An Agency for the Citizen Reporter

by jeremy on June 5, 2006

My friend Saigon-based Graham Holliday has helped launch a words version of Scoopt, the world’s first commercial citizen journalism photography agency. With Scoopt Words :

[w]e believe that your blog writing can be every bit as valuable as professional journalism. It’s the same idea that lies behind Scoopt the picture agency: in the right circumstances, amateur photography is just as valuable as professional photography… as we have proven again and again.

So if your content is valuable, why shouldn’t you be paid for it? Why is it OK for a newspaper to lift your words or publish your writing for free just because you’re an ‘amateur’? If it’s good enough to print, it’s good enough to pay for.

Great idea, a bit like BlogBurst, I guess, a syndication service that places your blog content on top-tier online destinations, though BlogBurst doesn’t pay you, so perhaps closer in spirit to OhmyNews, which ScooptWords quotes approvingly. Rightly so; OhmyNews helped to overturn South Korean media and throw a few people out of office. (OhmyNews has recently teamed up with the International Herald Tribune to swap headline links on each others’ websites.)

I like the ScooptWords idea, but I have my reservations. ScooptWords’ FAQ quotes an essay by Betty Medsger, former Washington Post reporter and Professor of Journalism, “about the knowledge and experience of many professional journalists”, suggesting that one shouldn’t feel intimidated by the power of the traditional press. But Medsger’s message wasn’t quite that. She did point out that most journalists who have won awards and fellowships never studied journalism, but her conclusion was not that experience wasn’t necessary, in fact, it may be, she says, quite the opposite:

Journalists put information and ideas from other disciplines into public vessels of various kinds — breaking news stories, investigative pieces, analytical work, cultural criticism. These non-journalism graduates clearly know how to think journalistically, and they are adept at filling various vessels with quality work. But their thinking and learning did not originate in journalism education programs. Mentors in newsrooms apparently have been their teachers. Or perhaps it was experience itself, which again is not surprising.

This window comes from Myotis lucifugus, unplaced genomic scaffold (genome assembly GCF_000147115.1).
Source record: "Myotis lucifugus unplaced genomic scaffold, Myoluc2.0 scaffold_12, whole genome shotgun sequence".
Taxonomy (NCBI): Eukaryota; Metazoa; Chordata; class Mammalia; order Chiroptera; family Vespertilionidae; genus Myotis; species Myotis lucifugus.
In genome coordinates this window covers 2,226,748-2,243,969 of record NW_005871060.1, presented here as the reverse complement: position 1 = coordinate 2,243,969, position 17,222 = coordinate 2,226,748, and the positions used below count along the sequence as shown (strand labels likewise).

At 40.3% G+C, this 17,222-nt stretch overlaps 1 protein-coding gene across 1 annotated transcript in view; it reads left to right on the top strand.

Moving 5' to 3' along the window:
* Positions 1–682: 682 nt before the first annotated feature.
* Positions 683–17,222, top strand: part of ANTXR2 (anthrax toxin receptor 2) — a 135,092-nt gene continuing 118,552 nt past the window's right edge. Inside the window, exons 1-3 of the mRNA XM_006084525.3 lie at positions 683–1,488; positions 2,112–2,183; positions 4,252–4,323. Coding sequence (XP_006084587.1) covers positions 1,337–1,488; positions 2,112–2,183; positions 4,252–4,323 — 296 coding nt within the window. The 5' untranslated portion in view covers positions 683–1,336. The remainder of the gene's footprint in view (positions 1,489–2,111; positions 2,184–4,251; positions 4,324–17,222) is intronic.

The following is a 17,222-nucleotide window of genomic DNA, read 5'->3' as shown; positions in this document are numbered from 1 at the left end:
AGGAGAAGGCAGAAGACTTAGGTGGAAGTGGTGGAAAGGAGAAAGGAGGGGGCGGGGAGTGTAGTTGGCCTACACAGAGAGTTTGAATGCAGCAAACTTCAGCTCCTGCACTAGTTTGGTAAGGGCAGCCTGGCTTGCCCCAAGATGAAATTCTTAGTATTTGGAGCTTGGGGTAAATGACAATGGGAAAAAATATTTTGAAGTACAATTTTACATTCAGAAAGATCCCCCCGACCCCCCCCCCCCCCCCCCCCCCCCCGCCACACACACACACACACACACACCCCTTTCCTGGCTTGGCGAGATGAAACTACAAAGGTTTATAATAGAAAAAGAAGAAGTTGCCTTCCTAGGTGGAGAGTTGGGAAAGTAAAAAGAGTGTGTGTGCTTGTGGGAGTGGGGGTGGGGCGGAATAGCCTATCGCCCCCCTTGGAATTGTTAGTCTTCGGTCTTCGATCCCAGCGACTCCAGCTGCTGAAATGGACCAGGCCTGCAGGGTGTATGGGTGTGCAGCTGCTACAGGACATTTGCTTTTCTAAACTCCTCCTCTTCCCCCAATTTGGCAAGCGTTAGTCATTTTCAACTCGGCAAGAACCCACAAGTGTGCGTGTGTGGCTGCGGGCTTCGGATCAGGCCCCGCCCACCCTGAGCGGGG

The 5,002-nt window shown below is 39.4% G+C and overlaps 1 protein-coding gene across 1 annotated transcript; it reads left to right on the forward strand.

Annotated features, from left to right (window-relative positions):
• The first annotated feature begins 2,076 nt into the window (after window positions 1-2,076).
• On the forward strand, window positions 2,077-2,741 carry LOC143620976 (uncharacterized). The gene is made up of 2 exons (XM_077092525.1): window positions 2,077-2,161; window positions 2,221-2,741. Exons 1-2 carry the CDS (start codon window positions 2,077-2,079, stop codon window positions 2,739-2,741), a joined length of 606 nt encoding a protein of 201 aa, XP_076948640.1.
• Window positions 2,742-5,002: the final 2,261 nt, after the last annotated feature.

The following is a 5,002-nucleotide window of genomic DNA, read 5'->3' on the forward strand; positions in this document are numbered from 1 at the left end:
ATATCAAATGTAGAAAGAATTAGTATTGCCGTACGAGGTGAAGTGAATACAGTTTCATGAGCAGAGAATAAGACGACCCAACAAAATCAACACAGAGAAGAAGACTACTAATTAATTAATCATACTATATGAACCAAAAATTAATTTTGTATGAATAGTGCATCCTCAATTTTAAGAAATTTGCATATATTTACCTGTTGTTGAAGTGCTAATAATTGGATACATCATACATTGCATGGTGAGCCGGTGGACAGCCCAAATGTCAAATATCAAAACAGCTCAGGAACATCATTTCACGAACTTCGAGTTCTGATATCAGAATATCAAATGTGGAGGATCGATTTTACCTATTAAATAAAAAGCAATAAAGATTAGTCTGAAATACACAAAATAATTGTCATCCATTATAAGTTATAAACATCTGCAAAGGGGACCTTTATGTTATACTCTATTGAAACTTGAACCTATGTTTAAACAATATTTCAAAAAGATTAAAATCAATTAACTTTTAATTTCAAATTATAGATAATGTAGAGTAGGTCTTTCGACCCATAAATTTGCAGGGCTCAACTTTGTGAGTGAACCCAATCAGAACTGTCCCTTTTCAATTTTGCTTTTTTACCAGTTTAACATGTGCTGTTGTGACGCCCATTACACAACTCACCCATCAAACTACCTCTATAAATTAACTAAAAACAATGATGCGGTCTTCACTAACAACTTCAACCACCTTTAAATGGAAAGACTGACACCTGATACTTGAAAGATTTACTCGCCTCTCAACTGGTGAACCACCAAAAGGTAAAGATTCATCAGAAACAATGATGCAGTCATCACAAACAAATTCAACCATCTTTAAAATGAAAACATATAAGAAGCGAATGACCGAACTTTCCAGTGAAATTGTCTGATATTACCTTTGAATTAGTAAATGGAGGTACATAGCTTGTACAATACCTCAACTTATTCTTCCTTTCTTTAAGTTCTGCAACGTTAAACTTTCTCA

I never studied journalism either, and I don’t know many folk outside the U.S. (and a couple in Australia) who did. But the newsroom experience sure has helped. Those mentors are pretty useful people, even if they drive you nuts eventually.

I’m not opposed to citizen journalism, or bloggers selling their work to traditional media outlets. I think it’s an important step to dismantle some of the walls around the ivory tower that is many journalists’ citadel. Many have important things to say, and an eyewitness report of a significant event is always going to be the best journalism anybody will ever write or read. But what I think will happen, should happen, is that this new influx should help improve and better define journalism, to refine the standards journalists allegedly abide by, rather than ignore or belittle those standards. Journalists should understand bloggers. But bloggers and citizen reporters also need to understand journalists.

Hopefully Scoopt Words will help do just that. More strength to you, Graham.

{ 1 comment… read it below or add one }

Graham June 5, 2006 at 10:56 pm

Thanks for the plug Jeremy. My feeling, and it is just a feeling, is that there is a definite desire by a hardcore of bloggers, citj’s, opensource newsgatherers or whatever they’re being called this week that they WANT to learn. They want to be more journalistic. Not all, but enough.

It was quite an eye opener at the We Media conference in London a month back. I met smalltown bloggers and heads of respected old media outlets. The common ground for all was passion, integrity and an absolute committment to getting the story right regardless of the medium.

Now, your average Joe blogger may not have newsroom experience, a factchecking department or the first idea what a ‘hook’ is, but that doesn’t mean to say they can’t report.

I read a quote recently that I kind of agree with,

“It might be easier to train a good blogger how to be a journalist than it is to train a good journalist how to be a blogger”

http://tinyurl.com/kfbze

At the moment I think it’s the bloggers that are doing way more of the learning. The journalists are still, for the most part, unaware of what’s happening to their profession – sorry, I’ll rephrase that – What’s already happened to their profession.

ScooptWords is a bridge, one of many that will no doubt surface over the coming months and years. We don’t have it perfect just yet, but we do believe fundamentally that, regardless of it’s source, if content is good enough to print then it’s good enough to pay for.

Now, with ScooptWords, there’s a transparent, paying route to market for bloggers. That’s a first.

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